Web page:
VPN Filter is a malware associated with a group of hackers believed to be connected to the Russian military, according to the Federal Bureau of Investigation. The bureau said that the malware can affect Internet users, including residential subscribers.
Based on the review by Talos Intelligence, a security group at Cisco, VPN Filter has affected at least 500,000 devices in at least 54 countries worldwide. The malware works in a multi-stage process to conduct destructive cyber attacks. The stage 1 of the malware sustains its connection in devices linked to Internet-of-Things networks after the router has been rebooted, which made it different from other malware. During this stage, the malware needs to establish a foothold to progress.
Once it has successfully reached stage 2, the malware can now perform data collection in affected devices. It can retrieve data files, execute commands, and even take over device management. In some versions, the VPN Filter is equipped with a self-destructive function by overwriting a crucial part of the device’s firmware to render it useless, which can be activated after it has reached stage 2 infection.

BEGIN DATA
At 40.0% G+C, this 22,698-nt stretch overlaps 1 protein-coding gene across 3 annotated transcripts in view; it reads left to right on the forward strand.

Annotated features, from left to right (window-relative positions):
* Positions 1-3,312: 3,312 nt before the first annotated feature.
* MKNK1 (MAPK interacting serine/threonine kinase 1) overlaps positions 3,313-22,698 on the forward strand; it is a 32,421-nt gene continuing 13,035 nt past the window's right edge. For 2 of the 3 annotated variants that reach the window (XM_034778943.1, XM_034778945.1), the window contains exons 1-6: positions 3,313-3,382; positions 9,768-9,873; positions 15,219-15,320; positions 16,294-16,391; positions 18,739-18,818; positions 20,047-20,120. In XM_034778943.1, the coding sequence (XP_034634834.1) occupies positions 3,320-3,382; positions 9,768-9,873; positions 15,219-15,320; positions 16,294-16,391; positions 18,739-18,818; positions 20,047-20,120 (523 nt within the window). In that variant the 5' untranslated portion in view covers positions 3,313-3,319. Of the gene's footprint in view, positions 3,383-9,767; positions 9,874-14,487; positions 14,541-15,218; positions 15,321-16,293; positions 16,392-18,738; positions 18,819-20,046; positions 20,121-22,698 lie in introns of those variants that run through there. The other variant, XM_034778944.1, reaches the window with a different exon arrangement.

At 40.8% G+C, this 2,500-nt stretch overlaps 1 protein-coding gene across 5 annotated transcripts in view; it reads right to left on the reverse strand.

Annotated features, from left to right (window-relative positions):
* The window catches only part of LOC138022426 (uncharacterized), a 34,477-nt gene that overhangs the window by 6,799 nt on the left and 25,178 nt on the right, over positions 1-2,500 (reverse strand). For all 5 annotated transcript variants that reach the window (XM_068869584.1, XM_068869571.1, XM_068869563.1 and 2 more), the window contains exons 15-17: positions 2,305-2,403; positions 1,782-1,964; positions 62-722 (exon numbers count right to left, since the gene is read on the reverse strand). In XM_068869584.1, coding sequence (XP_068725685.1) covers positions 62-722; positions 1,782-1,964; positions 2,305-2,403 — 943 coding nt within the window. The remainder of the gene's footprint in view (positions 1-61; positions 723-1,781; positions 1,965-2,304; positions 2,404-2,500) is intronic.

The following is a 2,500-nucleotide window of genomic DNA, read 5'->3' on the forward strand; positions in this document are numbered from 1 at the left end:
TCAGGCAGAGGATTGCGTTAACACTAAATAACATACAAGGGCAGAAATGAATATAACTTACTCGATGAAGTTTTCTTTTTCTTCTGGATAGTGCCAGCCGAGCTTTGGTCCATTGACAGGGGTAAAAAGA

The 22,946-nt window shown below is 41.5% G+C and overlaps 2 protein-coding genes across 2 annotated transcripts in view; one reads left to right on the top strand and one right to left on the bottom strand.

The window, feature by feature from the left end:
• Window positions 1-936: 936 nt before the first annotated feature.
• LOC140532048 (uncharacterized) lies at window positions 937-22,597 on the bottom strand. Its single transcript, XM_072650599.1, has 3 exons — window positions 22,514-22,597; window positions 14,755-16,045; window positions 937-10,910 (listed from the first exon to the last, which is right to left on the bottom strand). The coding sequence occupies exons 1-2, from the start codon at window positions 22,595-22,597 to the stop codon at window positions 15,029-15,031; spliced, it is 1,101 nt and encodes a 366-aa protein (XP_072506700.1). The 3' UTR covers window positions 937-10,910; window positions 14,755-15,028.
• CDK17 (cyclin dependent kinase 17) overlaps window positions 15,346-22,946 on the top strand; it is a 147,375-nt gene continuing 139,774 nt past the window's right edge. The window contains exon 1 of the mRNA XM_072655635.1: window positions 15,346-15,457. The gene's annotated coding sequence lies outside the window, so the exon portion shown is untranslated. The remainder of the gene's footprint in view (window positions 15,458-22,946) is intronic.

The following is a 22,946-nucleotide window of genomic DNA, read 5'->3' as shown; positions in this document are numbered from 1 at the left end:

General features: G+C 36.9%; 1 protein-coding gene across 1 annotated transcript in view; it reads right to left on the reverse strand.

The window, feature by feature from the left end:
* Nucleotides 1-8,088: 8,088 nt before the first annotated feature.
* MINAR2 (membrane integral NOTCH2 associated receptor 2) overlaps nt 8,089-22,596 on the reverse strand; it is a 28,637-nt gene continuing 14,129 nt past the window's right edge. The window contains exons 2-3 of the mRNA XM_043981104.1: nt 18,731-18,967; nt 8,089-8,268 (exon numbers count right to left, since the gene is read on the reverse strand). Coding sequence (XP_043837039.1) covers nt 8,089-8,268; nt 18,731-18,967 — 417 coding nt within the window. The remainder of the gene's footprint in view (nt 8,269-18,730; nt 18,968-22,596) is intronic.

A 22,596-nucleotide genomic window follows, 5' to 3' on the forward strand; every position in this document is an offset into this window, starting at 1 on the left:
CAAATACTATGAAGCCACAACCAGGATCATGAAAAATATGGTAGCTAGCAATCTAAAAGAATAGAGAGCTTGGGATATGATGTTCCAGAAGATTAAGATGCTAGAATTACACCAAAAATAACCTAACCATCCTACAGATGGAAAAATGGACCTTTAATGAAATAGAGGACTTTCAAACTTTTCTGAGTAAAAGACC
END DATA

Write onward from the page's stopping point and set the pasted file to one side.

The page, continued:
Fortunately, there is a simple way to prevent such perilous infection in IoT devices. According to the FBI and Talon Intelligence, a restart of the network router can de-stabilize the foothold of the malware during stage 2 infection. Internet users at home and owners of small offices should reboot the routers often. The reboot disrupts the connection of the malware temporarily.
In addition to that, Internet users who utilize Remote Management Settings should disable its function to devices, and create a strong password to increase the security level of connected devices. Moreover, firmware versions of the router and other network devices must be updated as well. Certain firmware updates may contain the necessary patches to obstruct any malware infection and cyber attacks.